ventral root rhythmic activity was estimated from 60 cycles, and
differences between the means were taken as significant at P ? 0.05
R E S U L T S
Rodents are immature right after birth and exhibit a very
poor motor repertoire. Locomotor activity can be observed,
however, when postural constraints are removed [Cazalets et
al. 1990 (swimming experiments); McEwen et al. 1997 (air-
stepping experiments)]. Behavioral data were collected in vivo
using mouse swimming activity as a criterion of locomotor
network maturation. Figure 1 shows that swimming pattern
development is different in C3H and Tg8 strains. At birth
(P0–P1), most of the Tg8 pups presented the H0 pattern (no
rhythmic hindlimb movements); they either floated motion-
lessly or with smooth uncoordinated leg movements, or they
presented alternated movements of the forelimbs while their
hindlimbs were extended backward. In the same age class, 23%
of the C3H pups already presented the H1 pattern; they showed
alternated rhythmic forelimb movements while one hindlimb
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(and only one) moved in synchrony with the contralateral
forelimb. The second hindlimb was maintained extended back-
ward. In the P2–P3 age class, 75% of the Tg8 pups still
presented the H0 pattern whereas 46% of the C3H pups were
displaying the H1 pattern and 24% already showed the H2
pattern, wherein they swam with all four legs and presented
rhythmic and alternated movements of their forelimbs and
hindlimbs. In the P4–P5 age class, 21% of the Tg8 neonates
still exhibited the H0 pattern, 36% acquired the H1 pattern, and
43% acquired the H2 pattern. Most of the C3H pups (85%),
however, already displayed the H2 pattern. By P6–P7, almost
all the pups of the two strains showed the H2 pattern. Finally,
the adult swimming pattern, wherein alternated rhythmic hind-
limb movements are evident while immobile forelimbs are
extended forward, was present by P14 in both strains. To swim,
rats and mice first use only their forelimbs, then both forelimbs
and hindlimbs, and finally only hindlimbs. In C3H and Tg8
pups, statistical treatment revealed that acquisition of the
swimming pattern was age- and strain-dependent (P ? 0.001);
Tg8 pups were less able to use their hindlimbs for swimming
than C3H pups up to P6–P7.
In vitro experiments were carried out on spinal cord prepa-
rations similar to the one used to analyze locomotor-like ac-
tivity in neonatal rats (Cazalets et al. 1992; Sqalli-Houssaini et
al. 1993). As in rats, the mouse isolated locomotor network
was quiescent when the spinal cord was superfused with nor-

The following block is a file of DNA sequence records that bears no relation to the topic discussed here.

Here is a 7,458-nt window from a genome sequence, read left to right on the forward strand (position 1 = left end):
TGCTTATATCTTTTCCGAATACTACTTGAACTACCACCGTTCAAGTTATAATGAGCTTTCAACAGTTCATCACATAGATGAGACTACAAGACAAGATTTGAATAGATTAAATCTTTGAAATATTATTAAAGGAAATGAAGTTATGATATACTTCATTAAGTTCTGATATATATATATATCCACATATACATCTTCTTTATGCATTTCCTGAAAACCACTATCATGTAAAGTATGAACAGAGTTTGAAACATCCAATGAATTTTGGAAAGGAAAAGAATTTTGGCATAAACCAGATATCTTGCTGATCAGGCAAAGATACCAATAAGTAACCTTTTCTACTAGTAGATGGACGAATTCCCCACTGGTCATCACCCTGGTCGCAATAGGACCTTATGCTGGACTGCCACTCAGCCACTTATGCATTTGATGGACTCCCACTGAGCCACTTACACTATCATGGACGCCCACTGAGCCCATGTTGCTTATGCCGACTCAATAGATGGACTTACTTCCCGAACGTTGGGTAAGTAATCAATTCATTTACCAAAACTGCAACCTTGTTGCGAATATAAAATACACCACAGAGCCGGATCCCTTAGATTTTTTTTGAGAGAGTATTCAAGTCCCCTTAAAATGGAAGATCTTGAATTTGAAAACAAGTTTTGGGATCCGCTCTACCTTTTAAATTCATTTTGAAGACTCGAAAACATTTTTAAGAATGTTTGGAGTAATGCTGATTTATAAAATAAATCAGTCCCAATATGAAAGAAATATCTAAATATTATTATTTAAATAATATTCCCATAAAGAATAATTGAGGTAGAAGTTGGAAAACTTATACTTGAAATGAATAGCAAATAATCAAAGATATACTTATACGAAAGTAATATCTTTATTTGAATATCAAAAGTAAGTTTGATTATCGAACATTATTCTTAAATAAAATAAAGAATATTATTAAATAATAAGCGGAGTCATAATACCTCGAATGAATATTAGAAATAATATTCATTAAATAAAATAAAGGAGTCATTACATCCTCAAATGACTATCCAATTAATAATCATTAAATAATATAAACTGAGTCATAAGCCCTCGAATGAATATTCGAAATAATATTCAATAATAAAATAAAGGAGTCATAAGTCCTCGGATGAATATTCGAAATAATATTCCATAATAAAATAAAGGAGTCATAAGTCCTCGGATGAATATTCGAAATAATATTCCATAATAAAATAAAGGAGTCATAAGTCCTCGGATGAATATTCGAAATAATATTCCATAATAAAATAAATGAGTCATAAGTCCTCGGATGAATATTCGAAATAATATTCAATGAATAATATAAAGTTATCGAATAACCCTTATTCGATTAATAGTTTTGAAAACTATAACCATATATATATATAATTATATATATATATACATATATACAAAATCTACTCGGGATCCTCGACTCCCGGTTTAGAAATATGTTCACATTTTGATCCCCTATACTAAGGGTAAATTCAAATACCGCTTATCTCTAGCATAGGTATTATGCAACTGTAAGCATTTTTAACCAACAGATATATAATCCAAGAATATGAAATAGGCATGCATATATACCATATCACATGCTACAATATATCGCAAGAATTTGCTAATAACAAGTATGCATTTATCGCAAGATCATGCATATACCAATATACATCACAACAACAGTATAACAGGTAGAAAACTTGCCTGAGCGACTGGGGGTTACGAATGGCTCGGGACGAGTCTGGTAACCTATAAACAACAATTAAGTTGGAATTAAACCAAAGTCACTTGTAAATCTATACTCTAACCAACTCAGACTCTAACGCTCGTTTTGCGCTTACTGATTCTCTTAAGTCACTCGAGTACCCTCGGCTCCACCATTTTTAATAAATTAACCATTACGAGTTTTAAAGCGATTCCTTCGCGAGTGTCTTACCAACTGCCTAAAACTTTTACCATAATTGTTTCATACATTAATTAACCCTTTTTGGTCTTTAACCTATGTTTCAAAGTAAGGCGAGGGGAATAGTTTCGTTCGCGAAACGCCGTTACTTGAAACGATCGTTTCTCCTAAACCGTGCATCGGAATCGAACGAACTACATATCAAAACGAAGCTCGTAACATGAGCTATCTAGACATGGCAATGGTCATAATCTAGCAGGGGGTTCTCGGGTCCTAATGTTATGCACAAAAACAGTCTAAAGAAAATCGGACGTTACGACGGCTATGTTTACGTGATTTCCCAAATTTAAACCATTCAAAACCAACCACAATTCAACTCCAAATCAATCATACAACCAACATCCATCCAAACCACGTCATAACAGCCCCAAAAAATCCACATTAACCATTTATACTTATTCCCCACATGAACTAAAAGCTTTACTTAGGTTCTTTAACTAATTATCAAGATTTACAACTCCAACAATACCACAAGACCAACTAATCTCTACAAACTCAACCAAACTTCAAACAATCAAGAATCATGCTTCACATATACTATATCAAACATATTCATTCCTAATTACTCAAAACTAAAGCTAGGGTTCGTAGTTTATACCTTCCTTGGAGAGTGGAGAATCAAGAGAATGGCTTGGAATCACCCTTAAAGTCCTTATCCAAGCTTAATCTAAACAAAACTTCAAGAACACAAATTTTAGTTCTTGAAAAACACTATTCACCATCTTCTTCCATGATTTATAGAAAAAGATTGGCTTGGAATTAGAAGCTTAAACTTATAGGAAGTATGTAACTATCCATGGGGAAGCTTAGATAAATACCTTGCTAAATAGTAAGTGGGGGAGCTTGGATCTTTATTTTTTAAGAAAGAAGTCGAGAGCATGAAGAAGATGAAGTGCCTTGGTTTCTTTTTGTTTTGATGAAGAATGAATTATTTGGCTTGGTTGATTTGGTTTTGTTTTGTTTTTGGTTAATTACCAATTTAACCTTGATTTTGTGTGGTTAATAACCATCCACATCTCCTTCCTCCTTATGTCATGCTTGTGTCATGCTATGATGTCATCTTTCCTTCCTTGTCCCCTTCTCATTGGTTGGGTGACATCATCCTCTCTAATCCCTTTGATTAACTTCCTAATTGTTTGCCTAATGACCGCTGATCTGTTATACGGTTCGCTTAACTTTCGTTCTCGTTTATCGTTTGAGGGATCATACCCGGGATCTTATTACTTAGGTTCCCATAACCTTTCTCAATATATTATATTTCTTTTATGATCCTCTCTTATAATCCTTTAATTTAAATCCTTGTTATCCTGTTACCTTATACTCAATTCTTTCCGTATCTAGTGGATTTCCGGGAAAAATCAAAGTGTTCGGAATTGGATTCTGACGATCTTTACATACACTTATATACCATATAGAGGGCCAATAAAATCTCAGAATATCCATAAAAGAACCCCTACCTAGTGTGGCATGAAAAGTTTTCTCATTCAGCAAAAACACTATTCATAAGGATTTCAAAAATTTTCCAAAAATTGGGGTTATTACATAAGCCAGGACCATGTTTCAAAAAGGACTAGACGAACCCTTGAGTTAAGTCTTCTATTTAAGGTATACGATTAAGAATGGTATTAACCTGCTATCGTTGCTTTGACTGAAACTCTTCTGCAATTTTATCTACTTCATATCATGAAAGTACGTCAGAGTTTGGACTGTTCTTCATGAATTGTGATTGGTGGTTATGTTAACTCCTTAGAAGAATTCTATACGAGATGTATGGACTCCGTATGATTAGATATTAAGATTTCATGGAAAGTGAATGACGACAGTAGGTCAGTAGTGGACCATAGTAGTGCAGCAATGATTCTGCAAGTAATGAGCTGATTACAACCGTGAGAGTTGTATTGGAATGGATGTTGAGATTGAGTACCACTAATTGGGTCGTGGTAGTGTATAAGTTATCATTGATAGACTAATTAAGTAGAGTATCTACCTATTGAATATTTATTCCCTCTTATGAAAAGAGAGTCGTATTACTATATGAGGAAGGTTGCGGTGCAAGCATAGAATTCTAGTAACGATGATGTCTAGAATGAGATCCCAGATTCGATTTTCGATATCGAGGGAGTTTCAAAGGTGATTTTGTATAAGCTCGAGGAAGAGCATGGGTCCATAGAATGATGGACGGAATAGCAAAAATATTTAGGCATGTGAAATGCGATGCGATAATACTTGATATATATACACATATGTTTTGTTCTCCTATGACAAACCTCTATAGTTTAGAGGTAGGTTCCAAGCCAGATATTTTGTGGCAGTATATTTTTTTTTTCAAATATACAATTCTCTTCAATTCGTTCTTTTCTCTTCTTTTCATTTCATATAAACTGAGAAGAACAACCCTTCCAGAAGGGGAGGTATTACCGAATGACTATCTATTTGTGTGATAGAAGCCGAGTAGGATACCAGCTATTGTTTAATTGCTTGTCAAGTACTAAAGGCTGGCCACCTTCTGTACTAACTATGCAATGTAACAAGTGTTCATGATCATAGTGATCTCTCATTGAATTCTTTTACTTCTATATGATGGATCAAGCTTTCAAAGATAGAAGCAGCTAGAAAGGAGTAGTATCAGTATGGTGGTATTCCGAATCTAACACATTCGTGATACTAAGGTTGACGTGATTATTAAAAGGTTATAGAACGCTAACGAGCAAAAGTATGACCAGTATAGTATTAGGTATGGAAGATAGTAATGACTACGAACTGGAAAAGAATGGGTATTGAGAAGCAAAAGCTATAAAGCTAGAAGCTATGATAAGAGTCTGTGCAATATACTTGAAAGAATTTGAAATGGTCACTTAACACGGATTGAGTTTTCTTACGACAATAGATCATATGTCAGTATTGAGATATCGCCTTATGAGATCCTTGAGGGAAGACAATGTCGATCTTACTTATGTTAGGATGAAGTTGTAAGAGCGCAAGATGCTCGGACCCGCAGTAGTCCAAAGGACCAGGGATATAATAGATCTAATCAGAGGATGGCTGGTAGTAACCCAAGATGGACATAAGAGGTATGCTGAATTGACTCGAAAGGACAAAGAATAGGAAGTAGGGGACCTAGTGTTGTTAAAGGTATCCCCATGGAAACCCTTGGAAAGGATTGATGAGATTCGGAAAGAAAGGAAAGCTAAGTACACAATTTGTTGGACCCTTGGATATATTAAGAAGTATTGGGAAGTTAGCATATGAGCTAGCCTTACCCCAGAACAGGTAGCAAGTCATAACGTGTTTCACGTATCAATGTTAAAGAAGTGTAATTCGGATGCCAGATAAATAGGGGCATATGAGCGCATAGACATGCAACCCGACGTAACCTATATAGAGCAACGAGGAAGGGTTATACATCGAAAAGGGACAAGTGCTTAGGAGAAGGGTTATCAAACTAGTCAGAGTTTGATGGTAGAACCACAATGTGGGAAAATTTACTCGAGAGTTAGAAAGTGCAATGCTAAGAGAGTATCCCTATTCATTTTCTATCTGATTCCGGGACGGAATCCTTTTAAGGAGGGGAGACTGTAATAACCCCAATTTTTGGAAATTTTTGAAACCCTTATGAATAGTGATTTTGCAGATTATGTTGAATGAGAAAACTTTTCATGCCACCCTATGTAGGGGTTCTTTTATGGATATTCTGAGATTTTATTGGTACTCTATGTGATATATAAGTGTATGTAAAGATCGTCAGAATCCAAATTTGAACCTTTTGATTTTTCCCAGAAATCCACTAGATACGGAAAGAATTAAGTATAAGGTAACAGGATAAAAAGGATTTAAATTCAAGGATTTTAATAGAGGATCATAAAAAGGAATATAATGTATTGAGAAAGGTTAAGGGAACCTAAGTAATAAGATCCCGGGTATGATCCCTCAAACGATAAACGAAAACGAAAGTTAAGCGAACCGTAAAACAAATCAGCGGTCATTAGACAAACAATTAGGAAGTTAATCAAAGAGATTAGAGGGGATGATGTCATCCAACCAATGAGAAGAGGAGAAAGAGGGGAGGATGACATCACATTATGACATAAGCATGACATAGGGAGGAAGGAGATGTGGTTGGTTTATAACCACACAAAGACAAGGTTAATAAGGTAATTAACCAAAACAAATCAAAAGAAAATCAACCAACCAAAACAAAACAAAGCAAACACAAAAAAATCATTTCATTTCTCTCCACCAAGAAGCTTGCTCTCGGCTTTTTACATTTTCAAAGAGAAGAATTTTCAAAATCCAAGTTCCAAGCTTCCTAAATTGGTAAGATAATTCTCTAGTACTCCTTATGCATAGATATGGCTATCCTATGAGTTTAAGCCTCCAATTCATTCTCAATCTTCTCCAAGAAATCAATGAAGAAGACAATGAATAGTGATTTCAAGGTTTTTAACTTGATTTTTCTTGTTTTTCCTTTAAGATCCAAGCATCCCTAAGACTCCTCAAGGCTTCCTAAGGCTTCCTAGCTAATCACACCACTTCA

mal saline (no activity in ventral roots), but could be activated
by adding drugs to the saline, which led to rhythmic motor
command of the hindlimbs (Fig. 2). In C3H preparations (n ?
5), 5-HT (5 ? 10?5M) induced alternating rhythmic bursts of
action potentials in the left and right ventral roots (Fig. 2A1;
mean burst period ? SE, 7.1 ? 0.5 s). In contrast, 5-HT (from
10?6to 10?3M) never induced rhythmic or tonic activity in
Tg8 preparations from P1 to P7 (n ? 5) (Fig. 2B1). To show
that the lack of activity in the Tg8 spinal cord during 5-HT bath
application was not caused by a general disruption of all
neuronal activity, we tested the action of other transmitters.
N-methyl-D, L-aspartate (NMA, 2 ? 10?5M), an N-methyl-D-
aspartate (NMDA) receptor agonist known to induce locomo-
tor-like activity in the newborn rat (Cazalets et al. 1992), also
induced rhythmic bursting in all the tested C3H preparations
(Fig. 2A2; n ? 5) and in three-fifths of the Tg8 preparations
(Fig. 2B2). In the two remaining Tg8 preparations, NMA only
induced tonic discharges in ventral roots. The burst period of
the NMA-induced activity, although irregular, was signifi-
cantly shorter in C3H (1.6 ? 0.6 s) than in Tg8 preparations
(2.6 ? 0.1 s). In C3H mouse (Fig. 2A3), as in rat preparations
(Sqalli-Houssaini et al. 1993), adding 5-HT (5 ? 10?5M) to
the NMA-containing saline modified and improved the motor
rhythm. The burst period of the NMA-induced activity was
significantly lengthened (2.5 ? 0.1 s, n ? 5, Fig. 2A3). In
contrast, in three Tg8 preparations, adding 5-HT had no effect
over NMA alone (Fig. 2B3, 2.4 ? 0.1 s). Because MAOA
swimming patterns in control (C3H) and mono-
amine oxidase A (MAOA)-deficient (Tg8) pups.
For C3H (A) and Tg8 (B) neonatal mice, the his-
tograms represent frequency of occurrence of H0,
H1, and H2 swimming patterns (depending on
whether pups swam with 0, 1, or 2 hindlimbs) vs.
postnatal day ages (white bars, P0–P1; light gray